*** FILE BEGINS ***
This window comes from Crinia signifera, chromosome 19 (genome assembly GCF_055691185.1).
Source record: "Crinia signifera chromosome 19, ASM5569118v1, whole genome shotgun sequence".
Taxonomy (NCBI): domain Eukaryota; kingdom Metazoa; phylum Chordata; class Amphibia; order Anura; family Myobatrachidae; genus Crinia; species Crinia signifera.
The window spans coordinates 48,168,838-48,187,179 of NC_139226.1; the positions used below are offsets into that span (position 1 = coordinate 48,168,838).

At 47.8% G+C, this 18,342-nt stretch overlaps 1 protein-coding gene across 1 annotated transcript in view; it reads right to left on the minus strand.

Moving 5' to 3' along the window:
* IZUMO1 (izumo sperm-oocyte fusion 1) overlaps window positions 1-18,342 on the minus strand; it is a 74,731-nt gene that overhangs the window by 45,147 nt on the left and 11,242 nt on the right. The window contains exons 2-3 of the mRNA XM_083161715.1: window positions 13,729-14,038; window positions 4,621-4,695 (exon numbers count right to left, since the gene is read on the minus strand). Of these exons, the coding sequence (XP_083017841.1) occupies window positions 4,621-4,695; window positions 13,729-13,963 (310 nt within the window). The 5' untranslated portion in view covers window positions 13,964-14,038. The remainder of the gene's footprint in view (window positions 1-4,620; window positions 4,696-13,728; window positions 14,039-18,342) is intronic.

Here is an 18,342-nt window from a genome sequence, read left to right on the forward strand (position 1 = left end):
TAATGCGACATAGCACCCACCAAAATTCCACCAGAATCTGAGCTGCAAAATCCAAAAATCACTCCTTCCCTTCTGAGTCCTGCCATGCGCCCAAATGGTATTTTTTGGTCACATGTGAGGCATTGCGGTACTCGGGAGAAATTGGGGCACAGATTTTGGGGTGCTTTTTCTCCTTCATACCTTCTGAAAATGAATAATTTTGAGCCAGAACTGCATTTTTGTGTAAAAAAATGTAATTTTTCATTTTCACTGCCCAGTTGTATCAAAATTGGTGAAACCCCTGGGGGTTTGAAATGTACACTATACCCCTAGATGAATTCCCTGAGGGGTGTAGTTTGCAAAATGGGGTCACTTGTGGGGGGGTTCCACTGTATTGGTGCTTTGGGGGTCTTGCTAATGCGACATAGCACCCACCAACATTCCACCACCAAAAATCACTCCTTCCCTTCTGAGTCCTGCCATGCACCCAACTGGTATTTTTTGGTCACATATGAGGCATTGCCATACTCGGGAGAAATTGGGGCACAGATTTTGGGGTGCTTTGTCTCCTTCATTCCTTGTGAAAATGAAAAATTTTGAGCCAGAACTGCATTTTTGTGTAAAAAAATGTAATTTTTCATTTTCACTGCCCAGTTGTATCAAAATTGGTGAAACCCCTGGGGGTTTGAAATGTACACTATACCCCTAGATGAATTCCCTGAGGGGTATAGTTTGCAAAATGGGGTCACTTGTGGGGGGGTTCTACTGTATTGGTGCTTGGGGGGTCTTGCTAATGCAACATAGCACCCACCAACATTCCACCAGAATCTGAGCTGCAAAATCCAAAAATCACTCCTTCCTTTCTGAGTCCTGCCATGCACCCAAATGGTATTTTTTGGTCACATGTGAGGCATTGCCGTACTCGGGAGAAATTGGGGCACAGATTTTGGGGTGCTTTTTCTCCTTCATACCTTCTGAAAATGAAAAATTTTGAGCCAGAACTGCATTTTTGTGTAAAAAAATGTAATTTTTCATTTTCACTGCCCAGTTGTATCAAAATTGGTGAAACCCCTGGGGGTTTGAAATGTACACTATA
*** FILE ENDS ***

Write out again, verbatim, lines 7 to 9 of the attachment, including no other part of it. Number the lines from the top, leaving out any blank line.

* IZUMO1 (izumo sperm-oocyte fusion 1) overlaps window positions 1-18,342 on the minus strand; it is a 74,731-nt gene that overhangs the window by 45,147 nt on the left and 11,242 nt on the right. The window contains exons 2-3 of the mRNA XM_083161715.1: window positions 13,729-14,038; window positions 4,621-4,695 (exon numbers count right to left, since the gene is read on the minus strand). Of these exons, the coding sequence (XP_083017841.1) occupies window positions 4,621-4,695; window positions 13,729-13,963 (310 nt within the window). The 5' untranslated portion in view covers window positions 13,964-14,038. The remainder of the gene's footprint in view (window positions 1-4,620; window positions 4,696-13,728; window positions 14,039-18,342) is intronic.

Here is an 18,342-nt window from a genome sequence, read left to right on the forward strand (position 1 = left end):
TAATGCGACATAGCACCCACCAAAATTCCACCAGAATCTGAGCTGCAAAATCCAAAAATCACTCCTTCCCTTCTGAGTCCTGCCATGCGCCCAAATGGTATTTTTTGGTCACATGTGAGGCATTGCGGTACTCGGGAGAAATTGGGGCACAGATTTTGGGGTGCTTTTTCTCCTTCATACCTTCTGAAAATGAATAATTTTGAGCCAGAACTGCATTTTTGTGTAAAAAAATGTAATTTTTCATTTTCACTGCCCAGTTGTATCAAAATTGGTGAAACCCCTGGGGGTTTGAAATGTACACTATACCCCTAGATGAATTCCCTGAGGGGTGTAGTTTGCAAAATGGGGTCACTTGTGGGGGGGTTCCACTGTATTGGTGCTTTGGGGGTCTTGCTAATGCGACATAGCACCCACCAACATTCCACCACCAAAAATCACTCCTTCCCTTCTGAGTCCTGCCATGCACCCAACTGGTATTTTTTGGTCACATATGAGGCATTGCCATACTCGGGAGAAATTGGGGCACAGATTTTGGGGTGCTTTGTCTCCTTCATTCCTTGTGAAAATGAAAAATTTTGAGCCAGAACTGCATTTTTGTGTAAAAAAATGTAATTTTTCATTTTCACTGCCCAGTTGTATCAAAATTGGTGAAACCCCTGGGGGTTTGAAATGTACACTATACCCCTAGATGAATTCCCTGAGGGGTATAGTTTGCAAAATGGGGTCACTTGTGGGGGGGTTCTACTGTATTGGTGCTTGGGGGGTCTTGCTAATGCAACATAGCACCCACCAACATTCCACCAGAATCTGAGCTGCAAAATCCAAAAATCACTCCTTCCTTTCTGAGTCCTGCCATGCACCCAAATGGTATTTTTTGGTCACATGTGAGGCATTGCCGTACTCGGGAGAAATTGGGGCACAGATTTTGGGGTGCTTTTTCTCCTTCATACCTTCTGAAAATGAAAAATTTTGAGCCAGAACTGCATTTTTGTGTAAAAAAATGTAATTTTTCATTTTCACTGCCCAGTTGTATCAAAATTGGTGAAACCCCTGGGGGTTTGAAATGTACACTATA